What's Your Sensory Profile?

When it comes to sensory integration (like swinging), being in tune with your individual's tendencies when exposed to stimuli is important. It can help you adapt sooner if something isn't quite right, keeping you on track and working toward your goals.

Let's look at tolerance and response, how those tendencies are categorized into the four main sensory profiles, and how you can apply this all to your next play session.

Tolerance and Response

Neurological Threshold (tolerance)

Neurologic threshold can be thought of as "tolerance." How much sensory input (stimuli) is needed to create a reaction? If an individual has a high tolerance, typically they are hyporesponsive and require more input. Conversely, if an individual has a low tolerance, they are hyperresponsive and require smaller amounts of input.

Self-Regulation (response)

Self-regulation is how an individual "responds" to the sensory input. A passive response is when an individual doesn't take action to change their environment. An active response is when the individual tends to actively control the type and amount of sensory input in their environment.

Sensory Profiles

Developed by Winnie Dunn, OTR, the Four Quadrant Model of Sensory Processing factors the spectrum of neurological threshold and self-regulation to create four sensory quadrants. That's a mouthful, right?

We like to think of it as:
Tolerance + Response = Sensory Profile.

And we like to show it as:

Sensory Profile chart with seeking, sensitivity, avoiding, and registration

Basically, a person's sensory profile identifies how much stimuli we can handle and how we attempt to regulate ourselves when it’s too much. For example - if the sun is shining outside, at what point will it be too bright for your eyes, and what will you do when it gets too bright? Understanding a person's sensory profile can be extremely helpful when it comes to creating sensory-focused activities or meaningful sensory breaks.

Sensory Seeking

Sensory seekers have a high sensory tolerance and an active response. They tend to require a high amount of sensory input such as deep pressure, continuous movement, or frequent touching of objects in their environment. These individuals may engage in maladaptive behaviors to meet their needs, seeming “busy” or continuously moving while trying to create more sensory experiences.

Common Behaviors:

  • Constantly touching people or objects
  • Unable to sit still / fidgeting / "on the go"
  • Jumping, spinning, or rocking
  • Falling on purpose or taking risks without regard to safety
  • Mouthing non-food items

Sensory Avoiding

Sensory avoiders have a low sensory tolerance and an active response. It takes little sensory input to provoke a response, and they'll actively attempt to change their environment when overstimulated. Sensory avoiders may seem uncooperative, rule-bound, and driven by routine because they typically try to prevent overstimulation or dysregulation.

Common Behaviors:

  • Easily upset or distracted with loud / sudden noises
  • Covers ears or avoids noisy environments
  • Oversensitive to certain tastes, smells, and textures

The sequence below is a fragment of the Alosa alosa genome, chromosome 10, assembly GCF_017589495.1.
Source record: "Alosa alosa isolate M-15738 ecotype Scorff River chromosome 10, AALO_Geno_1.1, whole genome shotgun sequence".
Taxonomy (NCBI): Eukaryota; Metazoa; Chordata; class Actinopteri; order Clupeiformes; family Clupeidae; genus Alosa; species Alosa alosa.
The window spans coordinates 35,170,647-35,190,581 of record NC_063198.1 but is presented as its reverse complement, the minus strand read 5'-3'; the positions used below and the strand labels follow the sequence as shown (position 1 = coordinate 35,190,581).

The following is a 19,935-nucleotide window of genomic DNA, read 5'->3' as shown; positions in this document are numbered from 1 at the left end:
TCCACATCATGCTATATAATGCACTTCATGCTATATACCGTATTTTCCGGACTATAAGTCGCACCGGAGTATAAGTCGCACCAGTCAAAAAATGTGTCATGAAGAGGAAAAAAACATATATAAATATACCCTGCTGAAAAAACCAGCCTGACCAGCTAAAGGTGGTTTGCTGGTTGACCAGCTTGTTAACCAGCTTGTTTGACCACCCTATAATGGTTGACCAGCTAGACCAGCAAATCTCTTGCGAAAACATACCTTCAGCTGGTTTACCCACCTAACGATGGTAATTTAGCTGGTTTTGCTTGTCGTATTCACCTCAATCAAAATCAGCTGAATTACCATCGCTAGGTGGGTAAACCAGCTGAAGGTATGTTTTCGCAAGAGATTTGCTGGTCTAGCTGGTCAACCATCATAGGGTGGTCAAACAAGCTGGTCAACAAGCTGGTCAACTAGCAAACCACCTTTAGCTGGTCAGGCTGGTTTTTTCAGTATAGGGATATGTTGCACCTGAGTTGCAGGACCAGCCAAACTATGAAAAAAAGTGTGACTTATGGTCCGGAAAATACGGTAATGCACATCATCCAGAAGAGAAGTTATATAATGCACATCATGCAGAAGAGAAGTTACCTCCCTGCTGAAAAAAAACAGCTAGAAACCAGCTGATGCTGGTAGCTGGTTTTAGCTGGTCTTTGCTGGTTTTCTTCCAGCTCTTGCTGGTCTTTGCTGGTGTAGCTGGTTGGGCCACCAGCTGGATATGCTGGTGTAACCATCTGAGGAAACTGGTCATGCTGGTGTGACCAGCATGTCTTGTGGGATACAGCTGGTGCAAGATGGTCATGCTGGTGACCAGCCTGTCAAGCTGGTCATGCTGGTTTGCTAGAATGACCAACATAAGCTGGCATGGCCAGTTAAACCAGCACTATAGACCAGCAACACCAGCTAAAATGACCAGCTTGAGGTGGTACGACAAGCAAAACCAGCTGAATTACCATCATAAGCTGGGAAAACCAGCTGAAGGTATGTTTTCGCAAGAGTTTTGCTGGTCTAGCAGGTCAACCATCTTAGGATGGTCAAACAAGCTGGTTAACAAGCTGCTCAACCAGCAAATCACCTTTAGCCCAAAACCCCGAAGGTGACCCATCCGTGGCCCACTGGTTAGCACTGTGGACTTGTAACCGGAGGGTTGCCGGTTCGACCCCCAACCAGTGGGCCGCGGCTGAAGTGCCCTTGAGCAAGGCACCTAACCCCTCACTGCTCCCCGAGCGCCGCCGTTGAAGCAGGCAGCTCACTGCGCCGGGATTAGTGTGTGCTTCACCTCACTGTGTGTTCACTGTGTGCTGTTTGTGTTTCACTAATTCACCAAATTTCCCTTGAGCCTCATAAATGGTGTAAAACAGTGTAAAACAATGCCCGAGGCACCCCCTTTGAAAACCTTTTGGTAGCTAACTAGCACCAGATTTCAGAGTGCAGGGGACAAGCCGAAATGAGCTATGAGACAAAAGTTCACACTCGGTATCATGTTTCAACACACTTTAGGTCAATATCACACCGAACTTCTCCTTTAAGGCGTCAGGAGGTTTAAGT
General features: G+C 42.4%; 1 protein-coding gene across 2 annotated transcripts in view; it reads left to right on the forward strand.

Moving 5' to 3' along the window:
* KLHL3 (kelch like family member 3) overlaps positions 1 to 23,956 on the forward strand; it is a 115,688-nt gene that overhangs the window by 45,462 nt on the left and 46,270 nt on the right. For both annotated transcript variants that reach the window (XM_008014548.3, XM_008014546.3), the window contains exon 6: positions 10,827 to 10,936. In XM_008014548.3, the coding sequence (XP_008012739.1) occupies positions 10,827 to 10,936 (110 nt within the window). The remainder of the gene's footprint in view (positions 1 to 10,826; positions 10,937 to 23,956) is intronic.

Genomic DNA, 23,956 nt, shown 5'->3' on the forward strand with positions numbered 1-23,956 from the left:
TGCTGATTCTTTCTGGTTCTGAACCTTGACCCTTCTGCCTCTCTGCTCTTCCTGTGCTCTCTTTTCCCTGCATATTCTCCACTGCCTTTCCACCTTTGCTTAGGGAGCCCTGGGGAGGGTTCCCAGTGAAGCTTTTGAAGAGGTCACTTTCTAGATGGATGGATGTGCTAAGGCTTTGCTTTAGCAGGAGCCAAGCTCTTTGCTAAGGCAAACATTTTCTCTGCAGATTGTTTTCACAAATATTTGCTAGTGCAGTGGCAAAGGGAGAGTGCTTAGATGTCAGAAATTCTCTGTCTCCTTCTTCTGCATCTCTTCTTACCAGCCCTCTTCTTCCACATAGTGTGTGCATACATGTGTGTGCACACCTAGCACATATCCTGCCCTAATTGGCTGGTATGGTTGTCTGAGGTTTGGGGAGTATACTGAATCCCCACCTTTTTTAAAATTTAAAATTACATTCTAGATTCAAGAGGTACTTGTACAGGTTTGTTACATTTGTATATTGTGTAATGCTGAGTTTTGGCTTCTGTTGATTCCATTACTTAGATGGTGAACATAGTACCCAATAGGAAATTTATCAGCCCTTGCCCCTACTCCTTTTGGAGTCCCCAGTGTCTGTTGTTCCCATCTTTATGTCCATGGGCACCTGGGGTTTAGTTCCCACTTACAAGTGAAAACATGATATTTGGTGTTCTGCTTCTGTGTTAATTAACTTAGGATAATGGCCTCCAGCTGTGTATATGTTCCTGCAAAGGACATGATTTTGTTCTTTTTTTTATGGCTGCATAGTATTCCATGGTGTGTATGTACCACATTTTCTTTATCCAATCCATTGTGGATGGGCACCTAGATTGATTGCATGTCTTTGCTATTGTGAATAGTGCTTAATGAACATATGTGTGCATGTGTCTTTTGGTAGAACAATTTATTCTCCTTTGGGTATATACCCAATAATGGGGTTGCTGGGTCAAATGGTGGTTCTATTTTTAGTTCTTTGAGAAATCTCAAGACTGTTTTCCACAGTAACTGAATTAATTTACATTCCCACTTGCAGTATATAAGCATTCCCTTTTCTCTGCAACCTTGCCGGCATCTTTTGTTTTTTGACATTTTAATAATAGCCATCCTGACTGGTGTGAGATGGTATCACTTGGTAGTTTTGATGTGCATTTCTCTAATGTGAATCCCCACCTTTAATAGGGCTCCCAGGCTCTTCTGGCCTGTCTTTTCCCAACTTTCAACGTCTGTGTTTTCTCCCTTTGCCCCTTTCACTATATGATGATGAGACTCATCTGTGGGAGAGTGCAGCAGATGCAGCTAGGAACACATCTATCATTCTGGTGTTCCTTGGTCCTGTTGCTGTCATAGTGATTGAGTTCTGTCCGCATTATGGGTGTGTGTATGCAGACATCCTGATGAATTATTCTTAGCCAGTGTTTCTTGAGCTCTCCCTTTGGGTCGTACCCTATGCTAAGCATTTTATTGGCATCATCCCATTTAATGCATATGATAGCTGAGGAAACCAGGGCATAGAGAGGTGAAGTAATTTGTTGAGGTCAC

• Avoids touch or messy / sticky activities
  • May struggle with balance activities

Sensory Registration

Sensory registration individuals have a high sensory tolerance and a passive response. They need a high amount of sensory input to acknowledge sensations, but their response is typically passive. These individuals do not seek out sensory experience to meet their sensory needs. Lack of motivation may be observed and can cause a decrease in occupational participation and quality of life.

Common Behaviors:

  • Described as lazy or clumsy
  • Seems tired or lacking energy, despite sleeping well
  • Doesn’t notice things like food on their face, clothes on wrong, or offensive smells
  • Tends to "space out"
  • Slouches on furniture, walls, and other people

Sensory Sensitivity

Sensory sensitivity individuals have a low sensory tolerance and passive response. It takes little sensory input to become "overstimulated," however they do not change their environment to meet their sensory needs. These individuals may become distracted easily in busy environments and considered a "complainer," often noticing and commenting on sensory inputs more than others due to their low sensory tolerance.

Common Behaviors:

  • Easily upset or distracted with loud / sudden noises
  • Covers ears or avoids noisy environments
  • Oversensitive to certain tastes, smells, and textures
  • Avoids touch or messy / sticky activities
  • Seems distressed frequently but does little to avoid or relieve stress

Final Notes

It's important to look at this sensory processing model as a fluctuating spectrum rather than hard rules. We all have preferences, off days, and a change of heart - we're human! We're in this journey together to Find Focus through Movement, and if you have more questions, please contact us.

This article should not be used in lieu of a professional's assessment or diagnosis. The information provided is for general information and understanding only.

Author Credit

Resources: Casey Dravis, OTD, OTR/L and Dr. Winnie Dunn, OTR
Writer: Katie Johnson, SRx Brand Manager and Special Needs Parent
Reviewer: Kevin Anderson, PhD, OTR/L, ATP

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